In Germany, while you should definitely have bratwurst and the typical German foods, make sure to try other things too—for instance, Leberkäs (pronounced "labor case") sandwiches are delcious, especially with sweet mustard, though they might not look too appetizing. Also be sure to get a döner from a stand. It's a Turkish food, but they're everywhere in Germany, and absolutely delicious.

I lived in Heidelberg for 5 months, and I really loved the city—it's a beautiful little-ish town with plenty to do, and a giant castle ruin atop the mountain. I wouldn't necessarily label it a must see, but if you're nearby (and you might be, since it's close to France), you might want to stop there for a day or two. When there, if it's a nice day, buy a few beers and something to eat at the grocery store, and have a picnic by the river. If you do decide to go to Heidelberg, definitely send me a message, and I might be able to give you some advice on what you might want to see.

Actually, that last bit kinda made me realize that pretty much my favorite memories of travelling usually boil down to going to a grocery store and hanging out in a park of some sort. I find foreign grocery stores to be endlessly fascinating—what types of food are popular, how are things packaged, etc, and hanging out in a park is usually a great way to see how the local people spend their free time.

I was in Paris for a couple months too, and my #1 piece of advice is to use Velib, the local bike rental program. It's amazing. You buy a pass for a day, week, or year, and you're instantly given the ability to rent a bike from any of their hundreds of stations throughout the city. You pick it up at one station and drop it off at the next, and the first 30 minutes (which will get you just about anywhere you want to go in Paris) are always free. Once I started using it, it changed the way I saw the city, because rather than sitting on a subway to get somewhere, I was riding my bike through the city, able to look at all the buildings and sights. It's really an awesome system.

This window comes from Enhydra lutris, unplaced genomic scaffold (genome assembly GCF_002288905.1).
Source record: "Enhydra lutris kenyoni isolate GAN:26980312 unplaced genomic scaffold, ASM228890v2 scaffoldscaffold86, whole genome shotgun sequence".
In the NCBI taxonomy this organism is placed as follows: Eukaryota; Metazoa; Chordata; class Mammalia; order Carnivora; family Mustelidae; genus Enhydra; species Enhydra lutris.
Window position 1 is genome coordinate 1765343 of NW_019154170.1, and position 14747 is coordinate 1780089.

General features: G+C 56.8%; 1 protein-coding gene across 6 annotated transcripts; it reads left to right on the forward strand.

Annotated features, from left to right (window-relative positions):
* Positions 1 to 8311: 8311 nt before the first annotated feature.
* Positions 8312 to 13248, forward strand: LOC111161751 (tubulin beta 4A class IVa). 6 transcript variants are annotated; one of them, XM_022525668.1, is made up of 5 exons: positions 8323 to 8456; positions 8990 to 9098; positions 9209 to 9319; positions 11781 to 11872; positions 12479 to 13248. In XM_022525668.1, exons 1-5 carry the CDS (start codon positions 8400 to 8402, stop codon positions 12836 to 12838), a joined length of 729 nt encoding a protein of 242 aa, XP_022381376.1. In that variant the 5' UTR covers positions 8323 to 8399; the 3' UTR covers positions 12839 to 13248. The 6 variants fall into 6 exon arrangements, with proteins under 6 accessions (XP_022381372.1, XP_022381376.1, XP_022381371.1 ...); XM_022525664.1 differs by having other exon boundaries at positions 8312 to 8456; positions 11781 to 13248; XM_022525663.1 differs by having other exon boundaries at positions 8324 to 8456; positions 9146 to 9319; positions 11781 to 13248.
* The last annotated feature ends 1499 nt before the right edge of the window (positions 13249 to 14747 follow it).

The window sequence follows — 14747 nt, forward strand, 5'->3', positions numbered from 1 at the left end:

Oh, and if you're looking to go on walking tours in any of the cities you're visiting, check it Sandeman's has a free tour. I did them in Dublin and Paris, and both times I thought they were great. You don't have to pay anything, though most people tip at the end (but they aren't too pushy about it).
posted by deansfurniture5 at 5:42 PM on March 6, 2012

An odd suggestion that's not to everyone's taste: go to the International Criminal Court in The Hague, Netherlands for a hearing.

This is absolutely not a "touristy" activity and will be a unique (English-language) experience in a lovely city (the Escher museum is also worth a visit, by the way).

An ICC tour is interesting enough, but a hearing… it's fascinating! Provided you're interested in such things. Getting to see generals and ex-leaders on trial for genocide, war crimes and crimes against humanity is a… bizarre experience.

Shortly after moving to the Netherlands (from the U.K.), I found myself in The Hague one day—alone and with nothing to do. An ICC hearing was what I ended up doing with my morning and it was well worth it.

Check the hearing schedule closer to your date of arrival.
posted by fakelvis at 3:26 AM on March 7, 2012

I agree that eight countries in eight weeks is probably too many. And do consider going into Eastern Europe. Cheaper, and much more likely to surprise you.

A few guidelines I work on (though I am getting old now, so these may not apply to you):

- Three nights in a place. Some places deserve more (Berlin, London, Paris, Rome) and others less (Salzburg, Dresden, Frankfurt), but it's a pretty good starting point. Packing and unpacking takes time, even if you're not going far, the move will eat up at least half a day.
- I detest tourist traps, but I go to big cities because they are fascinating. You just have to find where the locals play and hang out there instead. Check out the touristy things if they sound interesting to you, run away if it turns out they're not.
- Travel with the weather. I don't know the exact dates you're travelling, but you want to do the northern part when it's hottest and everyone there goes on holiday to southern climes.
- Learn a bit of the language. Especially if you're heading into the countryside, it will help. Obviously you won't be able to learn all eight, but understanding a bit of the language makes a country more accessible as you won't be limited to what's packaged for tourists.
- Learn a bit of the history. It gives what you're seeing context, which makes it more interesting.